This book serves several purposes. It provides insight into the minds of the ubercharged military combatants who fill the pages of Scalzi's excellent novel Old Man's War, a lengthy riff on The Forever War and Starship Troopers. It answers the question as to whether for all the militance of that book and its various other parallel texts, so much of which is about action, Scalzi has a take on interior life (the answer is yes — this book is all interior). It confirms for any naysayers that the reso ...more
Dec 13, 2014 David rated it 3 of 5 stars  ·  review of another edition
Recommends it for: supersoldiers who write diaries
A short story in the Old Man's War universe, originally a freebie on Audible. Jane Sagan, the genetically engineered supersoldier who we first met in Old Man's War, is the narrator of The Sagan Diary, and she refers to events in that book, so it won't make a lot of sense unless you've read OMW.

Basically, this was a literary experiment by John Scalzi, trying to write from a female POV - albeit not a normal woman. Jane is chronologically only nine years old, but she was born "adult" and is now sor
Scalzi has three strengths: Fun, breezy plots. Witty Dialogue. Lovable characters. This story is missing the first two. There's very little plot. Very little actual dialogue. It's a series of introspective musings from the mind of Jane Sagan, one of the main characters of the Old Man's War universe, on the eve of her death and rebirth.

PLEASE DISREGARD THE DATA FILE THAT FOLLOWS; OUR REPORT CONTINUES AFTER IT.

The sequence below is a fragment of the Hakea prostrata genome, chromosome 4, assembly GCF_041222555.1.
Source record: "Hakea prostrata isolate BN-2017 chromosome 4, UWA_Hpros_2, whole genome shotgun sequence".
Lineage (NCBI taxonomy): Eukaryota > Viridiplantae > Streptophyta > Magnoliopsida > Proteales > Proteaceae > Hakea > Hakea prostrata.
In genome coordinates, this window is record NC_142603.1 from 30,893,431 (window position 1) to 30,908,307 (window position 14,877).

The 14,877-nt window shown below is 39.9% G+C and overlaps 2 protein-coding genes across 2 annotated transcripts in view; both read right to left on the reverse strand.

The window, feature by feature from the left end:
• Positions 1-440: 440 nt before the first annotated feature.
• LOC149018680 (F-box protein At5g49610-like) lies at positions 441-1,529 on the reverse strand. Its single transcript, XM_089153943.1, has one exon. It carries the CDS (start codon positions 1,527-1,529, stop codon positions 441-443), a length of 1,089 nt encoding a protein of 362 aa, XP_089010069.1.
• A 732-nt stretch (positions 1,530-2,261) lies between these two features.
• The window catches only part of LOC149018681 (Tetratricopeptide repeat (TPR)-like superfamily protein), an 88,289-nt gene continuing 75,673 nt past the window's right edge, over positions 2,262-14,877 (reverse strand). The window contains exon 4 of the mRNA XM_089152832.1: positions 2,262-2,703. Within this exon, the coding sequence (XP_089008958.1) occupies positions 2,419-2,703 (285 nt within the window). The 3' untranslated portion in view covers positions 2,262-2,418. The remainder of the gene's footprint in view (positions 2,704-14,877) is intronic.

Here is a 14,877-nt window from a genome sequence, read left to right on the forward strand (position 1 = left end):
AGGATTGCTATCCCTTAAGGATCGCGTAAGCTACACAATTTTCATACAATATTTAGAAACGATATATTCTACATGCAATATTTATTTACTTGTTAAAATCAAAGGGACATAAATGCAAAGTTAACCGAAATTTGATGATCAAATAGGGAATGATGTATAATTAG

This book is aimed at the fan of Old Man's War who is really itching to get more into the mind and perspective of Jane Sagan. Personally, I think the trilogy (Old
This is a short piece, I'm guessing novella length. (I read it as part of a collection of Scalzi's Subterranean Press works, and wasn't paying that much attention to length.) The backstory is that it was written in memorial to someone, which makes it feel churlish to complain, but I'm going to anyway.

Don't bother reading this unless you're so desperately in love with the OMW universe that you're completely pining away. Even then, it's not really worth the effort. We learn nothing particularly ne
Jay Daze
Who knew that Special Forces soldiers took creative writing classes? I give Scalzi props for trying something completely different for this short monolgue from Janet Sagan, one of the created soliders from his 'Old Man's War' universe, but the experiment failed for me. I never believed the voice that he created for Sagan. She sounds waaaay to much like an artsy college student in a writing workshop and nothing like a near telepathic child-solider (she has the body of an adult but is chronologica ...more